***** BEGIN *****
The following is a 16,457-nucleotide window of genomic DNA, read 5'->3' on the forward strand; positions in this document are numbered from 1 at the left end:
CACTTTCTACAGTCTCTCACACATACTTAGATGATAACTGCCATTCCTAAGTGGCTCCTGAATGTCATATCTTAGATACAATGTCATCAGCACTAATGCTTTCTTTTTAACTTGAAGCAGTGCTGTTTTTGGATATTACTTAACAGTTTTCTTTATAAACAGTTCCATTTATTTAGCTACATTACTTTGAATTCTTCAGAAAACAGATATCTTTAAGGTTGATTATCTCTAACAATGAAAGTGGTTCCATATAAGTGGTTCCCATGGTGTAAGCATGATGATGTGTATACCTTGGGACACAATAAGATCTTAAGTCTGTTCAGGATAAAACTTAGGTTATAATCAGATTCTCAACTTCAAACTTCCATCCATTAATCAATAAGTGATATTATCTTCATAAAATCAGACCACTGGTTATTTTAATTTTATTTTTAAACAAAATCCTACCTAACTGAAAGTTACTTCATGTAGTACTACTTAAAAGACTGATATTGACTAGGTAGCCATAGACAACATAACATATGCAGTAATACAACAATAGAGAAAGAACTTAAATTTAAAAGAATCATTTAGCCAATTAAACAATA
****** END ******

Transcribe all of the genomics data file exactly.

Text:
The following is a 16,457-nucleotide window of genomic DNA, read 5'->3' on the forward strand; positions in this document are numbered from 1 at the left end:
CACTTTCTACAGTCTCTCACACATACTTAGATGATAACTGCCATTCCTAAGTGGCTCCTGAATGTCATATCTTAGATACAATGTCATCAGCACTAATGCTTTCTTTTTAACTTGAAGCAGTGCTGTTTTTGGATATTACTTAACAGTTTTCTTTATAAACAGTTCCATTTATTTAGCTACATTACTTTGAATTCTTCAGAAAACAGATATCTTTAAGGTTGATTATCTCTAACAATGAAAGTGGTTCCATATAAGTGGTTCCCATGGTGTAAGCATGATGATGTGTATACCTTGGGACACAATAAGATCTTAAGTCTGTTCAGGATAAAACTTAGGTTATAATCAGATTCTCAACTTCAAACTTCCATCCATTAATCAATAAGTGATATTATCTTCATAAAATCAGACCACTGGTTATTTTAATTTTATTTTTAAACAAAATCCTACCTAACTGAAAGTTACTTCATGTAGTACTACTTAAAAGACTGATATTGACTAGGTAGCCATAGACAACATAACATATGCAGTAATACAACAATAGAGAAAGAACTTAAATTTAAAAGAATCATTTAGCCAATTAAACAATA